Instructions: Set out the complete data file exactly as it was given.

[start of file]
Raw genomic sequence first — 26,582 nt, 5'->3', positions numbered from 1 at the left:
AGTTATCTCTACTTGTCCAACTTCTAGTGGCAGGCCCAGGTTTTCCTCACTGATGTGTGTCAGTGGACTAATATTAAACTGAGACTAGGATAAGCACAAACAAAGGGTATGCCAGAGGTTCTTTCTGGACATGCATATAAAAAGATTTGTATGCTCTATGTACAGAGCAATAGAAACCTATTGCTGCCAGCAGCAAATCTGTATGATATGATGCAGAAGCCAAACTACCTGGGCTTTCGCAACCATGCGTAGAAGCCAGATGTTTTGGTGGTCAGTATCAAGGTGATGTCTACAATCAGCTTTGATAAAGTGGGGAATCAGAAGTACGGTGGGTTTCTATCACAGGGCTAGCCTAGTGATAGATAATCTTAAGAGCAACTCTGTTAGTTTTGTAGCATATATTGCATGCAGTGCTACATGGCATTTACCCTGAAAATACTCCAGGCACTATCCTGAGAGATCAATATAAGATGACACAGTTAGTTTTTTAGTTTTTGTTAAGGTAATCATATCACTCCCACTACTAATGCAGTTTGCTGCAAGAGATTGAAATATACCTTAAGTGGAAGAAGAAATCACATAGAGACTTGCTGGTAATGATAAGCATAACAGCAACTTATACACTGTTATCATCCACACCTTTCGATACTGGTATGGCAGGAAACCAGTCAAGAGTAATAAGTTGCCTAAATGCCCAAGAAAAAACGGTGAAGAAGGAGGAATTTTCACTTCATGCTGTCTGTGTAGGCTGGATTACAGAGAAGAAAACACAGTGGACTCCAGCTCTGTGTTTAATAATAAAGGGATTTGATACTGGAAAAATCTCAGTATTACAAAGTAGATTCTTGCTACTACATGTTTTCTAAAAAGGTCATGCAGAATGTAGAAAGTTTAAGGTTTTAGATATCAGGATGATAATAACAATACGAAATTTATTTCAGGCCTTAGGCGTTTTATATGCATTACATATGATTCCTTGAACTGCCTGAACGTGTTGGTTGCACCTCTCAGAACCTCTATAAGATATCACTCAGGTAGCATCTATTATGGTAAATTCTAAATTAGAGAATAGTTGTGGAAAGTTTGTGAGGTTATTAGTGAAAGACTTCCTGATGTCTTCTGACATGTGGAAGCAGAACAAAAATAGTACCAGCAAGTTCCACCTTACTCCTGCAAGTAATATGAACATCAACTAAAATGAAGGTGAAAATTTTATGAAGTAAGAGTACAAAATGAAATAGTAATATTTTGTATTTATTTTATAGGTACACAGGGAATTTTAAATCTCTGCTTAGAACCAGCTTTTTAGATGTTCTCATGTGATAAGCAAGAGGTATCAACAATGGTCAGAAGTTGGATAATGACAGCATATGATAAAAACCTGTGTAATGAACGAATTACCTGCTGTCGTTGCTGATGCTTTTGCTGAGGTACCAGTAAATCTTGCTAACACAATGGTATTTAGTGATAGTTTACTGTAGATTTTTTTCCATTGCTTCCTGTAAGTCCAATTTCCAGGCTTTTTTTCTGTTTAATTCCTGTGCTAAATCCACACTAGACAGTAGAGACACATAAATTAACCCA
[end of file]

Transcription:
Raw genomic sequence first — 26,582 nt, 5'->3', positions numbered from 1 at the left:
AGTTATCTCTACTTGTCCAACTTCTAGTGGCAGGCCCAGGTTTTCCTCACTGATGTGTGTCAGTGGACTAATATTAAACTGAGACTAGGATAAGCACAAACAAAGGGTATGCCAGAGGTTCTTTCTGGACATGCATATAAAAAGATTTGTATGCTCTATGTACAGAGCAATAGAAACCTATTGCTGCCAGCAGCAAATCTGTATGATATGATGCAGAAGCCAAACTACCTGGGCTTTCGCAACCATGCGTAGAAGCCAGATGTTTTGGTGGTCAGTATCAAGGTGATGTCTACAATCAGCTTTGATAAAGTGGGGAATCAGAAGTACGGTGGGTTTCTATCACAGGGCTAGCCTAGTGATAGATAATCTTAAGAGCAACTCTGTTAGTTTTGTAGCATATATTGCATGCAGTGCTACATGGCATTTACCCTGAAAATACTCCAGGCACTATCCTGAGAGATCAATATAAGATGACACAGTTAGTTTTTTAGTTTTTGTTAAGGTAATCATATCACTCCCACTACTAATGCAGTTTGCTGCAAGAGATTGAAATATACCTTAAGTGGAAGAAGAAATCACATAGAGACTTGCTGGTAATGATAAGCATAACAGCAACTTATACACTGTTATCATCCACACCTTTCGATACTGGTATGGCAGGAAACCAGTCAAGAGTAATAAGTTGCCTAAATGCCCAAGAAAAAACGGTGAAGAAGGAGGAATTTTCACTTCATGCTGTCTGTGTAGGCTGGATTACAGAGAAGAAAACACAGTGGACTCCAGCTCTGTGTTTAATAATAAAGGGATTTGATACTGGAAAAATCTCAGTATTACAAAGTAGATTCTTGCTACTACATGTTTTCTAAAAAGGTCATGCAGAATGTAGAAAGTTTAAGGTTTTAGATATCAGGATGATAATAACAATACGAAATTTATTTCAGGCCTTAGGCGTTTTATATGCATTACATATGATTCCTTGAACTGCCTGAACGTGTTGGTTGCACCTCTCAGAACCTCTATAAGATATCACTCAGGTAGCATCTATTATGGTAAATTCTAAATTAGAGAATAGTTGTGGAAAGTTTGTGAGGTTATTAGTGAAAGACTTCCTGATGTCTTCTGACATGTGGAAGCAGAACAAAAATAGTACCAGCAAGTTCCACCTTACTCCTGCAAGTAATATGAACATCAACTAAAATGAAGGTGAAAATTTTATGAAGTAAGAGTACAAAATGAAATAGTAATATTTTGTATTTATTTTATAGGTACACAGGGAATTTTAAATCTCTGCTTAGAACCAGCTTTTTAGATGTTCTCATGTGATAAGCAAGAGGTATCAACAATGGTCAGAAGTTGGATAATGACAGCATATGATAAAAACCTGTGTAATGAACGAATTACCTGCTGTCGTTGCTGATGCTTTTGCTGAGGTACCAGTAAATCTTGCTAACACAATGGTATTTAGTGATAGTTTACTGTAGATTTTTTTCCATTGCTTCCTGTAAGTCCAATTTCCAGGCTTTTTTTCTGTTTAATTCCTGTGCTAAATCCACACTAGACAGTAGAGACACATAAATTAACCCA